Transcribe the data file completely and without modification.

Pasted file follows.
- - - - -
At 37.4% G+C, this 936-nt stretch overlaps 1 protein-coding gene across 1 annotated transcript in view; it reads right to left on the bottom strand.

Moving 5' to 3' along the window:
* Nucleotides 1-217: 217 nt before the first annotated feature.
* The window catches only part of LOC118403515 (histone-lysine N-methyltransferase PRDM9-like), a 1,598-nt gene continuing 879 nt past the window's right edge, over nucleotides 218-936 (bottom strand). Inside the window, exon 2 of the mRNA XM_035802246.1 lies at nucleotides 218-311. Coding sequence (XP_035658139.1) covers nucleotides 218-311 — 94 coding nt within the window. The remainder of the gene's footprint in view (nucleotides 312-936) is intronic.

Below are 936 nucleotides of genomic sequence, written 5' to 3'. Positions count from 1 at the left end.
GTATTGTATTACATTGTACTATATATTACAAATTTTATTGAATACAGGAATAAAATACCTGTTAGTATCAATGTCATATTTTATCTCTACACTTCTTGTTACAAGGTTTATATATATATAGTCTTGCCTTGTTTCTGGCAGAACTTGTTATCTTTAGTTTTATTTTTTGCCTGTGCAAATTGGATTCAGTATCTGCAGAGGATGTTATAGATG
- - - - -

At 37.4% G+C, this 936-nt stretch overlaps 1 protein-coding gene across 1 annotated transcript in view; it reads right to left on the bottom strand.

Moving 5' to 3' along the window:
* Nucleotides 1-217: 217 nt before the first annotated feature.
* The window catches only part of LOC118403515 (histone-lysine N-methyltransferase PRDM9-like), a 1,598-nt gene continuing 879 nt past the window's right edge, over nucleotides 218-936 (bottom strand). Inside the window, exon 2 of the mRNA XM_035802246.1 lies at nucleotides 218-311. Coding sequence (XP_035658139.1) covers nucleotides 218-311 — 94 coding nt within the window. The remainder of the gene's footprint in view (nucleotides 312-936) is intronic.

Below are 936 nucleotides of genomic sequence, written 5' to 3'. Positions count from 1 at the left end.
GTATTGTATTACATTGTACTATATATTACAAATTTTATTGAATACAGGAATAAAATACCTGTTAGTATCAATGTCATATTTTATCTCTACACTTCTTGTTACAAGGTTTATATATATATAGTCTTGCCTTGTTTCTGGCAGAACTTGTTATCTTTAGTTTTATTTTTTGCCTGTGCAAATTGGATTCAGTATCTGCAGAGGATGTTATAGATG